A brief round up of recent books:
1. Changing My Mind: Occasional Essays by Zadie Smith. A great collection of non-fiction essays from one of my favorite writers, Zadie Smith. Savor sentences like “It’s a feeling of happiness that knocks me clean out of adjectives” throughout varied journalistic and literary essays.
2. Thinking, Fast and Slow by Daniel Kahneman. If you’re not familiar with heursitics and biases, this is a good roundup volume of Kahneman’s groundbreaking research. I personally didn’t find much new here since I follow the field pretty closely already.
3. Erotic Capital: The Power of Attraction in the Boardroom and the Bedroom by Catherine Hakim. I didn’t learn much beyond what’s stated in the subtitle: physical attractiveness matters in a big way in business. There were a few interesting, random stats sprinkled throughout — like Hugh Hefner says he’s had about 2,000 lovers and that half of women have never masturbated — but nothing big stuck with me.
4. Never Enough: America’s Limitless Welfare State by William Voegeli. A thoughtful, steady look at the growing size of America’s welfare programs. The promises government has made to the people are unaffordable, as Voegeli shows. Yet so often, on ideas for how to fix it, you hear about taxing rich or cutting military programs. The tax-the-rich debate especially is a distraction. As Charles Kesler recently put it, “Not even the most piratical of liberal tax collectors could extort enough money from the rich to pay the enormous bills coming due.” We need bigger reform of the entitlement programs.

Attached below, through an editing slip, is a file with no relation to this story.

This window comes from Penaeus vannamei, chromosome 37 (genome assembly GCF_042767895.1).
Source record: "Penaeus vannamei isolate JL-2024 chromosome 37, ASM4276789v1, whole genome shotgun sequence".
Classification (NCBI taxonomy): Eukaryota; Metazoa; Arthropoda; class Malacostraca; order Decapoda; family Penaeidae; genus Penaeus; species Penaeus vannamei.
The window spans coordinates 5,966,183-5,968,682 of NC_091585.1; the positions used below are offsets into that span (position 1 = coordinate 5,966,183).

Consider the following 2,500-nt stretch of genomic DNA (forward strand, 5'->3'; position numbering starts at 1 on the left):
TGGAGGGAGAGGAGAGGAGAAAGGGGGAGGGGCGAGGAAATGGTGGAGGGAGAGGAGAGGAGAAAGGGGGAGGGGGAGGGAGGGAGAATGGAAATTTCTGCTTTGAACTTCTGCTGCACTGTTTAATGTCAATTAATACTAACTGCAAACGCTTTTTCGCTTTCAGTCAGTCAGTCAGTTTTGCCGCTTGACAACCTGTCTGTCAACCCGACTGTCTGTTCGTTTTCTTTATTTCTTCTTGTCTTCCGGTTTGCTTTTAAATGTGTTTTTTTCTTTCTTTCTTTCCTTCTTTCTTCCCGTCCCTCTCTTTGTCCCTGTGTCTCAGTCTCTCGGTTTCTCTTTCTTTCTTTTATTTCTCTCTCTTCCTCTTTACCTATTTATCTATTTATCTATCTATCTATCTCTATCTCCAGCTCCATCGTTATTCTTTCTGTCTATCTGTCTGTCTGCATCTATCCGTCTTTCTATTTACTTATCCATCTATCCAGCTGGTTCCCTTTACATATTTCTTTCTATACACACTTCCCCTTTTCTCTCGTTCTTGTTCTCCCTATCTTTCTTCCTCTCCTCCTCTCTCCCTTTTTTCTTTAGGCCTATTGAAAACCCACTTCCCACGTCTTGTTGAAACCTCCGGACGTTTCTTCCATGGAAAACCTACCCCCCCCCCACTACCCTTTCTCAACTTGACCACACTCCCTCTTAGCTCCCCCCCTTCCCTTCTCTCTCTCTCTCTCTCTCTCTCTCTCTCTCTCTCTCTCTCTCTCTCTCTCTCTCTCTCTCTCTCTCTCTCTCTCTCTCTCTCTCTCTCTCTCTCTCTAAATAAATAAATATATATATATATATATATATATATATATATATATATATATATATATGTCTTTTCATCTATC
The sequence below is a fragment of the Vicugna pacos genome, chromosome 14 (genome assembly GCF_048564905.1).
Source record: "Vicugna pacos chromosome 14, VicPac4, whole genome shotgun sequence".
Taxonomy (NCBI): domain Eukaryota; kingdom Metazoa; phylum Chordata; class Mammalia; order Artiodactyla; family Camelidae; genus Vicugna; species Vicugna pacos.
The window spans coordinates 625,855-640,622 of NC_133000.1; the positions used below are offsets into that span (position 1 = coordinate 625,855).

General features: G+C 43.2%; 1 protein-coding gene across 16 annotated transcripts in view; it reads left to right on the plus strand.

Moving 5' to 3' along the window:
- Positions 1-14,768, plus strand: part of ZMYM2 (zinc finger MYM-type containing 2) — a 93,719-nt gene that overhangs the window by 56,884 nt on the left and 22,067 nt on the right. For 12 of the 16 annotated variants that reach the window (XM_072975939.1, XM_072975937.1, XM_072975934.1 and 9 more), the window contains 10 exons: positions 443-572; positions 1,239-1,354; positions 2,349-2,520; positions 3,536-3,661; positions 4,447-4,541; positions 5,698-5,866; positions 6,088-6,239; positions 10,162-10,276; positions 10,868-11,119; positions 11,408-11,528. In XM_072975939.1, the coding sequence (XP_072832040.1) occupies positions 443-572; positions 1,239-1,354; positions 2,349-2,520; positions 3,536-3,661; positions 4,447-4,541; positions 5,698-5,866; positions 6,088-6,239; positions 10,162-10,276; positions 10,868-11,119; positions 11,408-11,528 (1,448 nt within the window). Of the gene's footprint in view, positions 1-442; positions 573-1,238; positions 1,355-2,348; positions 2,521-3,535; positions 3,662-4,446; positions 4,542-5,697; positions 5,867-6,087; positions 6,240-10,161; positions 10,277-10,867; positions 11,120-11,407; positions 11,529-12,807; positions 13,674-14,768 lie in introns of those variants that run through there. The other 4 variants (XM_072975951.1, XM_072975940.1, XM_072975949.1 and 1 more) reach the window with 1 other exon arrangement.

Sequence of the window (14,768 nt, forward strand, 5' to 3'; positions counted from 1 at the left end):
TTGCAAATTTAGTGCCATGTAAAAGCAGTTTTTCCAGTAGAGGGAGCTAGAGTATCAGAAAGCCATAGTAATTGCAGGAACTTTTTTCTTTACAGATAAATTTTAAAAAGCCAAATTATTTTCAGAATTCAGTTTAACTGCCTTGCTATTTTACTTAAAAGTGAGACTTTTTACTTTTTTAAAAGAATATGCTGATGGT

5. Identity Economics: How Our Identities Shape Our Work, Wages, and Well-Being by George Akerlof and Rachel Kranton. I wanted to love this, but tentatively decided that economics may not be the best primary lens through which to think about this topic. I did love the paragraphs on Erving Goffman, though. He’s awesome.
6. The Founder’s Dilemmas: Anticipating and Avoiding the Pitfalls That Can Sink a Startup by Noam Wasserman. Among academics, Noam is one of the most respected by startup folks. His latest book focuses on classic tradeoffs entrepreneurs have to make when getting a business going. He writes clearly, cites research and specific examples, and covers a lot of ground on everything from financing to co-founder relationships. I’ll be keeping this to my reference library for consultation in the future.